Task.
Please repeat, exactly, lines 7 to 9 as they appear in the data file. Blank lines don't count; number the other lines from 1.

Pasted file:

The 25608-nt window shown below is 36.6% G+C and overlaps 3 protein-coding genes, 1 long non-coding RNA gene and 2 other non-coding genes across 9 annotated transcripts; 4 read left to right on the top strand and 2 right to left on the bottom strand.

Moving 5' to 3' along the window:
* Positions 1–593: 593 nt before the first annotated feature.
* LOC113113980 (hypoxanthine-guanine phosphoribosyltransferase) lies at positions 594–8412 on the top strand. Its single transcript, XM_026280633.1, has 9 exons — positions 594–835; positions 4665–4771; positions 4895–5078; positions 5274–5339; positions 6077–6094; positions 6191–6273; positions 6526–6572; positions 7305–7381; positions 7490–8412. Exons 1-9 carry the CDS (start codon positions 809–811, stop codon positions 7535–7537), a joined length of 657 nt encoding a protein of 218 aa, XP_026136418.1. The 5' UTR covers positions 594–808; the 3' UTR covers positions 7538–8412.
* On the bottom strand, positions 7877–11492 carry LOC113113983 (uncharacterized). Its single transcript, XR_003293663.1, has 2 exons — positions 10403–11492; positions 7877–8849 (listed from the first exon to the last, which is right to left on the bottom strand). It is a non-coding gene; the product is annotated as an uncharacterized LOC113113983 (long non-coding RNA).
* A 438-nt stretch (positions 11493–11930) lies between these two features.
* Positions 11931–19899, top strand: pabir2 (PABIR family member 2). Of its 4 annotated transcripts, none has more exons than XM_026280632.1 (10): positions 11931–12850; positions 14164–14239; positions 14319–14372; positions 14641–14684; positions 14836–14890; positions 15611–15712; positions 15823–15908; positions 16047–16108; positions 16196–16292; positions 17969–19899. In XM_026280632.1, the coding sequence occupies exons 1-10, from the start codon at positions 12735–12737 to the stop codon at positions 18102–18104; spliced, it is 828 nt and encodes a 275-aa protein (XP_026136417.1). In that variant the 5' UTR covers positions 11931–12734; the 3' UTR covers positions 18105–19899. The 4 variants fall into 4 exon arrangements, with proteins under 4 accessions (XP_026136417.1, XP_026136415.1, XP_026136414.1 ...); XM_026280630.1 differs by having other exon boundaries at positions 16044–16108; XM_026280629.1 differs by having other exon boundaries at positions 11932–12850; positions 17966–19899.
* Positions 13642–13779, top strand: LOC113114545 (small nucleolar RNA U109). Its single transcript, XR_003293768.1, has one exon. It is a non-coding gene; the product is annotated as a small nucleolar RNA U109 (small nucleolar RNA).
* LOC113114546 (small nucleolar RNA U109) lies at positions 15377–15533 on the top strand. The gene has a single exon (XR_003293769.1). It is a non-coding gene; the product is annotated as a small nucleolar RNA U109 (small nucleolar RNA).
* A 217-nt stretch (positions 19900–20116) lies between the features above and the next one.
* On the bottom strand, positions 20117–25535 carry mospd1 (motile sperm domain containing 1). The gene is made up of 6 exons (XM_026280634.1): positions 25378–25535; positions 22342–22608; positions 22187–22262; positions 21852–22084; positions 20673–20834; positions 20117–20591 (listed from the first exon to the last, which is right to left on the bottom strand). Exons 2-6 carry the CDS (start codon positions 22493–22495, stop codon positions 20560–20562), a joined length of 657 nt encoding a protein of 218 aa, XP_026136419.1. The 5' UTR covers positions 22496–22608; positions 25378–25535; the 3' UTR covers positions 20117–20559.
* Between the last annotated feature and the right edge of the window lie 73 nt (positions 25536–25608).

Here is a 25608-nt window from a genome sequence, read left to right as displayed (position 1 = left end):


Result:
* Positions 11931–19899, top strand: pabir2 (PABIR family member 2). Of its 4 annotated transcripts, none has more exons than XM_026280632.1 (10): positions 11931–12850; positions 14164–14239; positions 14319–14372; positions 14641–14684; positions 14836–14890; positions 15611–15712; positions 15823–15908; positions 16047–16108; positions 16196–16292; positions 17969–19899. In XM_026280632.1, the coding sequence occupies exons 1-10, from the start codon at positions 12735–12737 to the stop codon at positions 18102–18104; spliced, it is 828 nt and encodes a 275-aa protein (XP_026136417.1). In that variant the 5' UTR covers positions 11931–12734; the 3' UTR covers positions 18105–19899. The 4 variants fall into 4 exon arrangements, with proteins under 4 accessions (XP_026136417.1, XP_026136415.1, XP_026136414.1 ...); XM_026280630.1 differs by having other exon boundaries at positions 16044–16108; XM_026280629.1 differs by having other exon boundaries at positions 11932–12850; positions 17966–19899.
* Positions 13642–13779, top strand: LOC113114545 (small nucleolar RNA U109). Its single transcript, XR_003293768.1, has one exon. It is a non-coding gene; the product is annotated as a small nucleolar RNA U109 (small nucleolar RNA).
* LOC113114546 (small nucleolar RNA U109) lies at positions 15377–15533 on the top strand. The gene has a single exon (XR_003293769.1). It is a non-coding gene; the product is annotated as a small nucleolar RNA U109 (small nucleolar RNA).